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May Japan also join trend toward dialogue with North Korea

By Atsuhito Isozaki, associate professor of North Korean studies at Keio University

 

One of the notable findings of the Yomiuri-Hankook Ilbo joint opinion poll is the large percentage of pollees in both Japan and South Korea who gave the U.S.-DPRK summit high marks while only few in the two nations were optimistic about the complete denuclearization of North Korea. Even in South Korea, which appears to be moving headlong toward improving ties with its northern neighbor, many people took a dispassionate view on the issue of denuclearization.

 

The U.S.-DPRK summit would have been with doubt a historic first step if we viewed the matter based on the situation up through last year, when North Korea was repeatedly testing nuclear weapons and launching missiles. It is still too early to tell, though, if the meeting really was “a very large step.”

 

Based on past experience, many people are skeptical about how serious North Korea is. There is no need to take a pessimistic view at this point, but we should watch to see how the comprehensive agreement is fleshed out and how the United States and North Korea implement it.

 

Another notable finding in the poll is that the percentage of Japanese respondents who said that “dialogue should be prioritized to make North Korea abandon its nuclear and missile development programs” increased to the point where it is equal to the percentage recommending an emphasis on “pressure.”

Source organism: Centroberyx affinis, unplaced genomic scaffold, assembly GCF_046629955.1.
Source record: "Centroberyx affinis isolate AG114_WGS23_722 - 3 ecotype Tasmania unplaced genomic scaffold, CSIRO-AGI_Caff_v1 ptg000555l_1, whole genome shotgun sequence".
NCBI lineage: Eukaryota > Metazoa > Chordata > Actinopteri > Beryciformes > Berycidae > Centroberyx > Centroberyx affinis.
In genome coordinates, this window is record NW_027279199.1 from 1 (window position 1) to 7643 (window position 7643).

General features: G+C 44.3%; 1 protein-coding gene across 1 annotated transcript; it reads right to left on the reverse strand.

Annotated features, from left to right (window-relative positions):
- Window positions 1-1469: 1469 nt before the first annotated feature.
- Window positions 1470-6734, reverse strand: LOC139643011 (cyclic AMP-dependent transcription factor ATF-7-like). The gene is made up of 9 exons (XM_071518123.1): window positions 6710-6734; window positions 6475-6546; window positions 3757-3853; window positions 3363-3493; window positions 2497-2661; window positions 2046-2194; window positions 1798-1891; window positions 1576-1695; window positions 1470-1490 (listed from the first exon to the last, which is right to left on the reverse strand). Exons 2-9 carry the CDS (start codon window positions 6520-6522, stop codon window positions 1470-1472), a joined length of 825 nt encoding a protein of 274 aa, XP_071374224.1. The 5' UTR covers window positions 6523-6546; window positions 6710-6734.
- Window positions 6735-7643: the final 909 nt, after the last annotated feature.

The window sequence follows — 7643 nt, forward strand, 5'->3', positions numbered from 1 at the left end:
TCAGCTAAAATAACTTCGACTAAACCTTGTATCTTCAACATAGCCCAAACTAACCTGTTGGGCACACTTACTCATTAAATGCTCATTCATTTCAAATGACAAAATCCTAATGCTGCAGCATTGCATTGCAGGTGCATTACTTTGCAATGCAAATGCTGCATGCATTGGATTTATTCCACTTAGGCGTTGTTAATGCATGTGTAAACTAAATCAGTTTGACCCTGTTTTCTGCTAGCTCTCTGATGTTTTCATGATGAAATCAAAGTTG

North Korea itself promoted and then stopped the development of nuclear weapons and missiles. In the case of the abductions issue, however, Japan is the complete victim. It is understandable on an emotional level why in past polls most Japanese tended to recommend “pressure.”

 

Recently, though, the United States and South Korea have promoted dialogue with North Korea. In the recent poll, almost half of Japanese respondents thought realistic dialogue should be pursued even if there were some unfair aspects. This change in public opinion will lead to Prime Minister Shinzo Abe’s securing a free hand to embark on dialogue with North Korea.

 

Collaboration with South Korea is needed to address the North Korea issue. Outstanding issues between Japan and North Korea need to be resolved through talks between the parties. I would like to see the momentum toward dialogue lead to progress on the abductions issue.

 

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